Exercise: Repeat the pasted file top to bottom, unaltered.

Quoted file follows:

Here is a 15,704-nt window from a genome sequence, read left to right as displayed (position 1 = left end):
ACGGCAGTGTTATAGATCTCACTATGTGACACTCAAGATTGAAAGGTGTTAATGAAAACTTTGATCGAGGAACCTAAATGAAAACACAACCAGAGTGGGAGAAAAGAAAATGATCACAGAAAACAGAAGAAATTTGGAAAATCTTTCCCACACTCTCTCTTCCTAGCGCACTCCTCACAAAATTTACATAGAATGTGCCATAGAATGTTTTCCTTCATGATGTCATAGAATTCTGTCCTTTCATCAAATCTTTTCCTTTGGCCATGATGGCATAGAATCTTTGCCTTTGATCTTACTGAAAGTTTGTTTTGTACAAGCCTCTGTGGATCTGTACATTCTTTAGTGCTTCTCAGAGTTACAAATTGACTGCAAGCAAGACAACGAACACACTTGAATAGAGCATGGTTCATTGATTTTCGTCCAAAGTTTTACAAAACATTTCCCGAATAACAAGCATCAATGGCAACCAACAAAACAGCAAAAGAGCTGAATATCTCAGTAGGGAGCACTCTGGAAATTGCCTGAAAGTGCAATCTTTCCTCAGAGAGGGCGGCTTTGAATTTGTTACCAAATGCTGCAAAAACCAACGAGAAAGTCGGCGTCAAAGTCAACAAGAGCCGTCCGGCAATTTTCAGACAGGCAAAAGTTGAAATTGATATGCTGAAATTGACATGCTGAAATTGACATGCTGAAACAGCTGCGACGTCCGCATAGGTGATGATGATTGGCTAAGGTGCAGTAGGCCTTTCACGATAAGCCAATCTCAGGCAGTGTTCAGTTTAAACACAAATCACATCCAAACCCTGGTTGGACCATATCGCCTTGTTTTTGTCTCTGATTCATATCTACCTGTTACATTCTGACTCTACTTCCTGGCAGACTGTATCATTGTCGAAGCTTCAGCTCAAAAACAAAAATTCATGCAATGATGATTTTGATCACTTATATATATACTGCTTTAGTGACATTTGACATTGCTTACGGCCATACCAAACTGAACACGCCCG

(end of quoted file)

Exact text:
Here is a 15,704-nt window from a genome sequence, read left to right as displayed (position 1 = left end):
ACGGCAGTGTTATAGATCTCACTATGTGACACTCAAGATTGAAAGGTGTTAATGAAAACTTTGATCGAGGAACCTAAATGAAAACACAACCAGAGTGGGAGAAAAGAAAATGATCACAGAAAACAGAAGAAATTTGGAAAATCTTTCCCACACTCTCTCTTCCTAGCGCACTCCTCACAAAATTTACATAGAATGTGCCATAGAATGTTTTCCTTCATGATGTCATAGAATTCTGTCCTTTCATCAAATCTTTTCCTTTGGCCATGATGGCATAGAATCTTTGCCTTTGATCTTACTGAAAGTTTGTTTTGTACAAGCCTCTGTGGATCTGTACATTCTTTAGTGCTTCTCAGAGTTACAAATTGACTGCAAGCAAGACAACGAACACACTTGAATAGAGCATGGTTCATTGATTTTCGTCCAAAGTTTTACAAAACATTTCCCGAATAACAAGCATCAATGGCAACCAACAAAACAGCAAAAGAGCTGAATATCTCAGTAGGGAGCACTCTGGAAATTGCCTGAAAGTGCAATCTTTCCTCAGAGAGGGCGGCTTTGAATTTGTTACCAAATGCTGCAAAAACCAACGAGAAAGTCGGCGTCAAAGTCAACAAGAGCCGTCCGGCAATTTTCAGACAGGCAAAAGTTGAAATTGATATGCTGAAATTGACATGCTGAAATTGACATGCTGAAACAGCTGCGACGTCCGCATAGGTGATGATGATTGGCTAAGGTGCAGTAGGCCTTTCACGATAAGCCAATCTCAGGCAGTGTTCAGTTTAAACACAAATCACATCCAAACCCTGGTTGGACCATATCGCCTTGTTTTTGTCTCTGATTCATATCTACCTGTTACATTCTGACTCTACTTCCTGGCAGACTGTATCATTGTCGAAGCTTCAGCTCAAAAACAAAAATTCATGCAATGATGATTTTGATCACTTATATATATACTGCTTTAGTGACATTTGACATTGCTTACGGCCATACCAAACTGAACACGCCCG